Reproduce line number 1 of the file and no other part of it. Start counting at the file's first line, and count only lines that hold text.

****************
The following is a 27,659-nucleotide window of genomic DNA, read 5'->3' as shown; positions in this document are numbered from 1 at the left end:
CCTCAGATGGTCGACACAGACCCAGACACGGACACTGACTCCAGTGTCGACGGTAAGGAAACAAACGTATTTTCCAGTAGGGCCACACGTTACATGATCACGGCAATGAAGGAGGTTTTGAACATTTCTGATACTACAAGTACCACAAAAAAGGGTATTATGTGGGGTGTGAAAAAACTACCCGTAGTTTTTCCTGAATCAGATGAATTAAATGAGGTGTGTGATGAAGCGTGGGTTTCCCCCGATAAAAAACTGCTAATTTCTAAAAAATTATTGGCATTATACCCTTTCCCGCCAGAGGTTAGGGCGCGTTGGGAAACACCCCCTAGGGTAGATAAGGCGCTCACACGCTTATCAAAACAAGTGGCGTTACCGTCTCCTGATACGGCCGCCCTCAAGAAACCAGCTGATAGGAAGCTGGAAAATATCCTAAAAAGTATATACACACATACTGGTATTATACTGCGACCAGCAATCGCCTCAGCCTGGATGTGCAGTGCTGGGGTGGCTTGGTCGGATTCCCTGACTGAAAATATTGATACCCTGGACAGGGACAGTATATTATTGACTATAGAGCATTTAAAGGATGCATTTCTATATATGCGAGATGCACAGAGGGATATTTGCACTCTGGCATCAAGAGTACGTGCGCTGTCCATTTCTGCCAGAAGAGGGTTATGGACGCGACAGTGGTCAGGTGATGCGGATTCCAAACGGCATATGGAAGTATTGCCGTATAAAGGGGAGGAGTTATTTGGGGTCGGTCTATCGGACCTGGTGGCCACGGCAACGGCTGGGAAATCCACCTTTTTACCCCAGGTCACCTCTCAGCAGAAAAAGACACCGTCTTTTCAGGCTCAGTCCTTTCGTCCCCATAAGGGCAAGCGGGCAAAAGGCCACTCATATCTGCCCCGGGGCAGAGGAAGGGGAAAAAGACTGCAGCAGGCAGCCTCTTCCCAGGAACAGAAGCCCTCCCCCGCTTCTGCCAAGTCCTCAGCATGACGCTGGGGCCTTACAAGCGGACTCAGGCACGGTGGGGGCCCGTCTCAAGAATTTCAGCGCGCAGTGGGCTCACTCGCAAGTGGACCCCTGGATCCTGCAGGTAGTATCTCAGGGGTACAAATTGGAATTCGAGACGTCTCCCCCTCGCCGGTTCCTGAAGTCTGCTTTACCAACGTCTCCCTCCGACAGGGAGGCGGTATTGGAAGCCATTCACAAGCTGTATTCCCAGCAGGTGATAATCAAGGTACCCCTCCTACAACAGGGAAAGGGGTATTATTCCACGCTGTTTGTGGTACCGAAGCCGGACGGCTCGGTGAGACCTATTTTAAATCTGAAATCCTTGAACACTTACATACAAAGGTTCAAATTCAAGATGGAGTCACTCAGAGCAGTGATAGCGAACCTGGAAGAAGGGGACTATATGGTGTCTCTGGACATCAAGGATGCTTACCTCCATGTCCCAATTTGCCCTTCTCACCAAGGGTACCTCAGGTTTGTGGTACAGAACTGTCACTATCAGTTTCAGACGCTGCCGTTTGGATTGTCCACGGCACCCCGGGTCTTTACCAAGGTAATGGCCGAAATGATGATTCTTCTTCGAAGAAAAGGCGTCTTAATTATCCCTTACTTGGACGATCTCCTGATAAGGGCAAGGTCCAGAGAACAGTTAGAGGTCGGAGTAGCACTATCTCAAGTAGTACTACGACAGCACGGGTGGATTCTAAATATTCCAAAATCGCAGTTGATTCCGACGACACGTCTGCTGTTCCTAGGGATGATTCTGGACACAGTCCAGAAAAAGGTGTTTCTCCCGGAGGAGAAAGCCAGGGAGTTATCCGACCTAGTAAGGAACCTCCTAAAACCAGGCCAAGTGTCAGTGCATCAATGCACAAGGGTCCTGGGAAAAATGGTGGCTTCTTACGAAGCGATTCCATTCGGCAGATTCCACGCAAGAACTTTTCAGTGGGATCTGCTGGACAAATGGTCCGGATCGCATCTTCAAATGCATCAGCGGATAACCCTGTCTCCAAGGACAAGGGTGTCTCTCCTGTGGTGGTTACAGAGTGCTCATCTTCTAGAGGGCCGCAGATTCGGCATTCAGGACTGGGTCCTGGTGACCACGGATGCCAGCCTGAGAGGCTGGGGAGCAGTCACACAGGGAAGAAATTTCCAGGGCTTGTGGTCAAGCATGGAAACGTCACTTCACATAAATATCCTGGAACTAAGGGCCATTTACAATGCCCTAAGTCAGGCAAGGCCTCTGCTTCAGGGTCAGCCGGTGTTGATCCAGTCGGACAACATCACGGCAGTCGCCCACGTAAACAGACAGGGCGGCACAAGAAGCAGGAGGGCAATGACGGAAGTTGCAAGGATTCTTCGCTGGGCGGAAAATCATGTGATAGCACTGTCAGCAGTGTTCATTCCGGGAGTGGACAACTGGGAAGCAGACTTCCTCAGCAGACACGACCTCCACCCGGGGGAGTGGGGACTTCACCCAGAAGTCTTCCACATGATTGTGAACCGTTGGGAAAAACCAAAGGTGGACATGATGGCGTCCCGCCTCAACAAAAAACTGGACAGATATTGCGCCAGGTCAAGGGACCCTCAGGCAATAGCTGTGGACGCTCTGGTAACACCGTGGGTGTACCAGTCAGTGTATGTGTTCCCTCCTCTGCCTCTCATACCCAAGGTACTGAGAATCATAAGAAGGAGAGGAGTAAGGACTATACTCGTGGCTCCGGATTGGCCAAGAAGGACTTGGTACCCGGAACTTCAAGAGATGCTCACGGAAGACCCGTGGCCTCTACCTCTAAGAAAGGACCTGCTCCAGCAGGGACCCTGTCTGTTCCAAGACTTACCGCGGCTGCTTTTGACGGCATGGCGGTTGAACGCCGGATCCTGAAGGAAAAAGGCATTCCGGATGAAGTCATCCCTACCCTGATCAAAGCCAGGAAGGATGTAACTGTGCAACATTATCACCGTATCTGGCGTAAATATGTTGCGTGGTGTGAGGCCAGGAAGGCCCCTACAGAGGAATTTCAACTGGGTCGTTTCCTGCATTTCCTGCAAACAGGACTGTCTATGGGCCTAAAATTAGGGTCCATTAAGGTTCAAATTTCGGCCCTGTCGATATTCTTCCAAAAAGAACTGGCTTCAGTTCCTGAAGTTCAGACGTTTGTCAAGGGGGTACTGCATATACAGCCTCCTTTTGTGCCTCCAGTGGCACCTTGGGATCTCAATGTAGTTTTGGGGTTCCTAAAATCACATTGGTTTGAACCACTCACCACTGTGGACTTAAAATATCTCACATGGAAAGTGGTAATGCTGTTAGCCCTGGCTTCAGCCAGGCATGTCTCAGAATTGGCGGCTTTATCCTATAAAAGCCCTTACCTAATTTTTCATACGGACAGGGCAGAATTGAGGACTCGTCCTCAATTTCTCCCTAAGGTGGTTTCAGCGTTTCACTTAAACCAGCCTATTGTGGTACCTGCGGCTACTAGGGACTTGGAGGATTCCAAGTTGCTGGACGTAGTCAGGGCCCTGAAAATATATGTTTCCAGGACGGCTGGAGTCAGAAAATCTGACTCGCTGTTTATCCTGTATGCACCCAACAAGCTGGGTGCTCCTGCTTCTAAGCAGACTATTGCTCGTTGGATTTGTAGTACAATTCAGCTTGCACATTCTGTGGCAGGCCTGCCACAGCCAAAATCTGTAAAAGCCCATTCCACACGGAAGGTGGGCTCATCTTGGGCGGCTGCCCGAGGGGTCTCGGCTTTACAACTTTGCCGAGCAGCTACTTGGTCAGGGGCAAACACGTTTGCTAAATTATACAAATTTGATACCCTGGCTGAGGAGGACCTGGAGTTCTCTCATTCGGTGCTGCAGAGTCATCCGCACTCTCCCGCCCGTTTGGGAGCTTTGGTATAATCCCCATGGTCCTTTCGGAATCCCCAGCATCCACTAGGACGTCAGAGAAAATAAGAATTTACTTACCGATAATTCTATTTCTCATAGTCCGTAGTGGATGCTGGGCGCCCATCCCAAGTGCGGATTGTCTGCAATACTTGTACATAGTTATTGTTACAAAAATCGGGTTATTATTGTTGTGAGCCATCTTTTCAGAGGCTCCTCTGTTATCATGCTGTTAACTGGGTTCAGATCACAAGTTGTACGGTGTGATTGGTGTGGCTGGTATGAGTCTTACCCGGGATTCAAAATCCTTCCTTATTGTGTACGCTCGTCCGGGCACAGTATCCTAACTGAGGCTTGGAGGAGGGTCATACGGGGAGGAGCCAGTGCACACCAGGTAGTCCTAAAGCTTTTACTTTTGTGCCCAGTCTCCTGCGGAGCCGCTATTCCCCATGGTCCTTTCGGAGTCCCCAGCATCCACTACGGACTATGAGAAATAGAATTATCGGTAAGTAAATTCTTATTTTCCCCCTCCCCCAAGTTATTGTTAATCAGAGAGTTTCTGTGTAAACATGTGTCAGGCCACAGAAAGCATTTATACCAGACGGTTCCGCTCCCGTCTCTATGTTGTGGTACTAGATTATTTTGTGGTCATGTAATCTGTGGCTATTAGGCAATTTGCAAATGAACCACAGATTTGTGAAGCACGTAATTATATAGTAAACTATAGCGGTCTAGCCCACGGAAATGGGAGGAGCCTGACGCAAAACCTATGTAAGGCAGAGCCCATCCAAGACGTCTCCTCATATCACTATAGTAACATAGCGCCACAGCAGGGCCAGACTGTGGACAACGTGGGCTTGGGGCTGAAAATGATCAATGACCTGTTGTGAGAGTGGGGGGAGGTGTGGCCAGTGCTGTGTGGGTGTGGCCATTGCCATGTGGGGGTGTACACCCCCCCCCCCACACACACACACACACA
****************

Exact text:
The following is a 27,659-nucleotide window of genomic DNA, read 5'->3' as shown; positions in this document are numbered from 1 at the left end: